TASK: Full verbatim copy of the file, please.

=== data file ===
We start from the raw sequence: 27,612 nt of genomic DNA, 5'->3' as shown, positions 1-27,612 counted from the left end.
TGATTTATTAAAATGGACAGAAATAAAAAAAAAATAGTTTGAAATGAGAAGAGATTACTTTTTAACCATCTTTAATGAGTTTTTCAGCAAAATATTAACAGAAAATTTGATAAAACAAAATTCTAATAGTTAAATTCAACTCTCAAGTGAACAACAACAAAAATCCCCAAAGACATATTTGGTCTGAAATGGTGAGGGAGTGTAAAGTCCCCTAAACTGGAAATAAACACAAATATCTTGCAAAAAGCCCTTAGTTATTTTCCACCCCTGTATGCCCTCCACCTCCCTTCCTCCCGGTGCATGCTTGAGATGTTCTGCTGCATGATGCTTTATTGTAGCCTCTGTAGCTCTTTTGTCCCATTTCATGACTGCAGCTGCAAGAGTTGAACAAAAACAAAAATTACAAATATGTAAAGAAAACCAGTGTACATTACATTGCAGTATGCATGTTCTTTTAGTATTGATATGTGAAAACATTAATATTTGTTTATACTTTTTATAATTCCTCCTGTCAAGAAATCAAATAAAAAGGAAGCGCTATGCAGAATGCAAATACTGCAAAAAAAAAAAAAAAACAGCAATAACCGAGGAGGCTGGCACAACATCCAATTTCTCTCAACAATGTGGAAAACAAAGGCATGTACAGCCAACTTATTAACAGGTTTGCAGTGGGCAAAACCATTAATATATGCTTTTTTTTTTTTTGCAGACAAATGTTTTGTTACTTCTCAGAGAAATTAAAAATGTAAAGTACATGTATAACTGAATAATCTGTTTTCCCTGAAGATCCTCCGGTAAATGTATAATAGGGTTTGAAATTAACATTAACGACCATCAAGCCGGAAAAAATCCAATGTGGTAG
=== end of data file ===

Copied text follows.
We start from the raw sequence: 27,612 nt of genomic DNA, 5'->3' as shown, positions 1-27,612 counted from the left end.
TGATTTATTAAAATGGACAGAAATAAAAAAAAAATAGTTTGAAATGAGAAGAGATTACTTTTTAACCATCTTTAATGAGTTTTTCAGCAAAATATTAACAGAAAATTTGATAAAACAAAATTCTAATAGTTAAATTCAACTCTCAAGTGAACAACAACAAAAATCCCCAAAGACATATTTGGTCTGAAATGGTGAGGGAGTGTAAAGTCCCCTAAACTGGAAATAAACACAAATATCTTGCAAAAAGCCCTTAGTTATTTTCCACCCCTGTATGCCCTCCACCTCCCTTCCTCCCGGTGCATGCTTGAGATGTTCTGCTGCATGATGCTTTATTGTAGCCTCTGTAGCTCTTTTGTCCCATTTCATGACTGCAGCTGCAAGAGTTGAACAAAAACAAAAATTACAAATATGTAAAGAAAACCAGTGTACATTACATTGCAGTATGCATGTTCTTTTAGTATTGATATGTGAAAACATTAATATTTGTTTATACTTTTTATAATTCCTCCTGTCAAGAAATCAAATAAAAAGGAAGCGCTATGCAGAATGCAAATACTGCAAAAAAAAAAAAAAAACAGCAATAACCGAGGAGGCTGGCACAACATCCAATTTCTCTCAACAATGTGGAAAACAAAGGCATGTACAGCCAACTTATTAACAGGTTTGCAGTGGGCAAAACCATTAATATATGCTTTTTTTTTTTTTGCAGACAAATGTTTTGTTACTTCTCAGAGAAATTAAAAATGTAAAGTACATGTATAACTGAATAATCTGTTTTCCCTGAAGATCCTCCGGTAAATGTATAATAGGGTTTGAAATTAACATTAACGACCATCAAGCCGGAAAAAATCCAATGTGGTAG